How do you tell a girl to keep her hair longer?

So I’m seeing this girl. And a short while ago, she cut her hair. It wasn’t that long to begin with, but now she looks like a tomboy. I think I cried a little inside when she first told me on the phone. She had longer hair before, but it’s been getting shorter and shorter. She says longer hair is harder to manage, but I like longer hair. Would it be selfish of me to ask her to keep her hair longer?

Yes, it would be selfish.
She has to take care of it, not you, so IMHO, you should have no vote.

That said, what attracted you to this girl, who she is or her hair?:shrug:

[quote=AllSeasons] How do you tell a girl to keep her hair longer?
[/quote]

You don’t.

You could say that you really liked her hair a bit longer. I think it’s fine to do that, as long as you don’t sound too critical and demanding. We girls don’t like that :slight_smile:

There’s nothing wrong with pointing out gently that you liked her hair longer. Maybe when you see a picture of when her hair was longer, you can say “I really liked the way you wore your hair that day.” Of course, the more closely connected (ie fiancee, husband), the more direct you can probably get away with.

That being said, **do not **say you don’t like her hair the way it is now, **Do not **mention anything about looking like a tomboy. **Do not **make it the main topic of the conversation. Do not, in any way, infer that you have a “vote” in how she wears her hair.

Good luck.

You can simply tell you that you loved her long hair, offer it as an opinion and nothing more. It is her hair and she will keep it how she wants it. However, if she is interested in you, she may take your opinion into consideration when weighing the options between how she likes the look, the ease of styling, all of the things that go into deciding on a hairstyle. But ultimately, it is up to her. I like to know how my husband feels about my hair, ultimately, it is my decision.

Shorter hair is actually much harder to care for, you have to style it every day, while long hair can be kept up if you need to. That’s just my opinion.

I agree with the others.:thumbsup:

Its funny this topic comes up. I have always been attracted to curly long- haired irish women. That is, until I met my girlfriend… Just before she met me, she had cut her shoulder length straight brunette hair down to a “tomboy” cut for lower maintenance. I still think she is darn cute.:smiley: Her personality really is the best thing I love about her, so when it comes to her hair, I could really care less, because she is quite feminine with or without it. A priest told her before we met that in order to attract " a good Catholic man" she should grow it back out. Hahaha, guess she didn’t. :stuck_out_tongue:

Yea, I know. It’s her decision, and I shouldn’t tell her what to do. But, she used to have long blonde hair, and now it’s really short blonde hair, which is meh.

Depends on the hair.

Some long hair is a delight to care for–beautiful silken strands that move like a flowing waterfall.

But then there is MY hair–imagine long strands of dry, crinkly shredded wheat!

When my hair was long, it looked and felt just like witch hair. If you’ve ever seen the old Addams Family show on television, you will remember the character called “MaMa.” THAT’S what my hair looks like long. Icko.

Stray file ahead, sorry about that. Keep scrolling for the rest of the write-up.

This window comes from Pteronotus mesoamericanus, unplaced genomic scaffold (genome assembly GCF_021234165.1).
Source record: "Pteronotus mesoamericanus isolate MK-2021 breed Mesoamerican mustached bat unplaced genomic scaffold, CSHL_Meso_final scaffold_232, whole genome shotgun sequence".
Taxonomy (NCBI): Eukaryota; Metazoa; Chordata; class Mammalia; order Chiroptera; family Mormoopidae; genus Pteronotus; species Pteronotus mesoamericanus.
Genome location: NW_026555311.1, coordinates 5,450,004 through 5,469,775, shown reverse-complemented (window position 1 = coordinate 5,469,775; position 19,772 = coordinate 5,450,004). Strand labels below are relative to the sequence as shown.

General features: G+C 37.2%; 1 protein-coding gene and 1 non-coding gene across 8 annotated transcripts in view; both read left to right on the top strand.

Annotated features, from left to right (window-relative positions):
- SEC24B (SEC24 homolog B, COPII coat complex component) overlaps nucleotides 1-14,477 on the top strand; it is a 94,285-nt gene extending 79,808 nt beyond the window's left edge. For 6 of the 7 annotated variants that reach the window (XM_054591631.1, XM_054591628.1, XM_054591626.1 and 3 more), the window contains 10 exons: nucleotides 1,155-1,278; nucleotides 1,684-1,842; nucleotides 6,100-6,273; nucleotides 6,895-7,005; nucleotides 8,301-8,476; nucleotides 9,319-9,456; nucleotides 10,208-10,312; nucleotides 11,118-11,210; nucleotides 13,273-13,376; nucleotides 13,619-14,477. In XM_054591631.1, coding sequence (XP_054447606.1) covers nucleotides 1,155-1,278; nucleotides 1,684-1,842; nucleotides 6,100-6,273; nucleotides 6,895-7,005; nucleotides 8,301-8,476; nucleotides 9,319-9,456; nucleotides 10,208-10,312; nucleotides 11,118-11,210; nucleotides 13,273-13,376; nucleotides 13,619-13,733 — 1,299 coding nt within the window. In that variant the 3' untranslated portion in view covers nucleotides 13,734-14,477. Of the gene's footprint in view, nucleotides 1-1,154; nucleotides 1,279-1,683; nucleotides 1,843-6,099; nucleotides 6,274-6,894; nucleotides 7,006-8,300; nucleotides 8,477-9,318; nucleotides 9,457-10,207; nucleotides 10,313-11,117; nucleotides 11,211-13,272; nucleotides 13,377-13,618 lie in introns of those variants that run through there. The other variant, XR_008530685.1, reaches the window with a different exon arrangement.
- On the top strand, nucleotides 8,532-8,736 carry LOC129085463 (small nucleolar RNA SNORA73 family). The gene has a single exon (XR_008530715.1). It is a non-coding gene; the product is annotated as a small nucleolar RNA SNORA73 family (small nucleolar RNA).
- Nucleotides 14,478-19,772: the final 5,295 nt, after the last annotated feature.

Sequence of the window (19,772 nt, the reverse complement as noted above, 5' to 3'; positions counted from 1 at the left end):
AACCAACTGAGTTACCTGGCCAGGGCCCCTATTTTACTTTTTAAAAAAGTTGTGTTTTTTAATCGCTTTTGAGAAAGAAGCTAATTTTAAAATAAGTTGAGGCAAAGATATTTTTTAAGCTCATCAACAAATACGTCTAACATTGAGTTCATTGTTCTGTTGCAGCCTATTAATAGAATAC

But of course, my husband still sighs for me to grow my hair long again. He doesn’t remember “witch hair.” He has some kind of memory (false) of me looking like Farrah Fawcett, with long, flowing golden locks. I think that men’s brains are wired this way, to see long hair on women as gorgeous even if it looks like a straw stack or a tangled skein of greasy yarn.

I’m amazed by some of the replies. Honestly, it does feel like a knee-jerk reaction.

If we go to extremes like “he has no vote”, then it’s only fair to point out another extreme: he has no obligation to like what he sees or keep being attracted or keep acting like he is when he is not. He is also free to disagree as to the due proportion between style and comfort and, for example, look for someone who will put “looking pretty for my man” above “easy to manage”, which is actually a healthy attitude (if an emotionally well adjusted man hears that e.g. his girlfriend likes him in suits, or pressed slacks and button-down shirts, he doesn’t exactly go with jumpsuits from that point, either).

Chances are also that the girl is discovering herself right now, including a new side to her personality and that side is gradually taking over (i.e. the tomboy thing). Both of them are free to act as they see fit as they are not married, which includes his option to decide that he’s no longer interested just as much as it to includes the girl’s option to disregard his opinion.

In turn, and I am aware I am stirring a hornet’s nest with this comment, if they actually were married, he would be in one unlucky place if he were expected to live with the rules that his opinion doesn’t matter, well, screw opinion, but his feelings don’t matter, his reactions (what’s attractive to him and what’s not) don’t matter, being attractive to him is not important, even actually less important than just getting stuff easier to manage (stated reason). And that he’s supposed to force himself into the same reactions as before (which would be lying to himself), and generally to be attentive despite himself being disregarded. I’d regret being married if that happened to me.

The other side of the same coin is that it’s your decision whether you want to be with her or not, and people can’t tell you to be or act attracted to something to which you are not, or to accept a certain attitude or prioritisation which you do not find acceptable. You may need to make a choice: accept where things are going or go elsewhere. Unless you somehow manage to communicate and solve the issue without either one of you becoming defeated, sinking into resignation. (Because a guilt trip is likely to force either you to act like everything’s okay or her to try to look more attractive to you while resenting you for it. Results don’t cut it here, what happens inside a person is important.)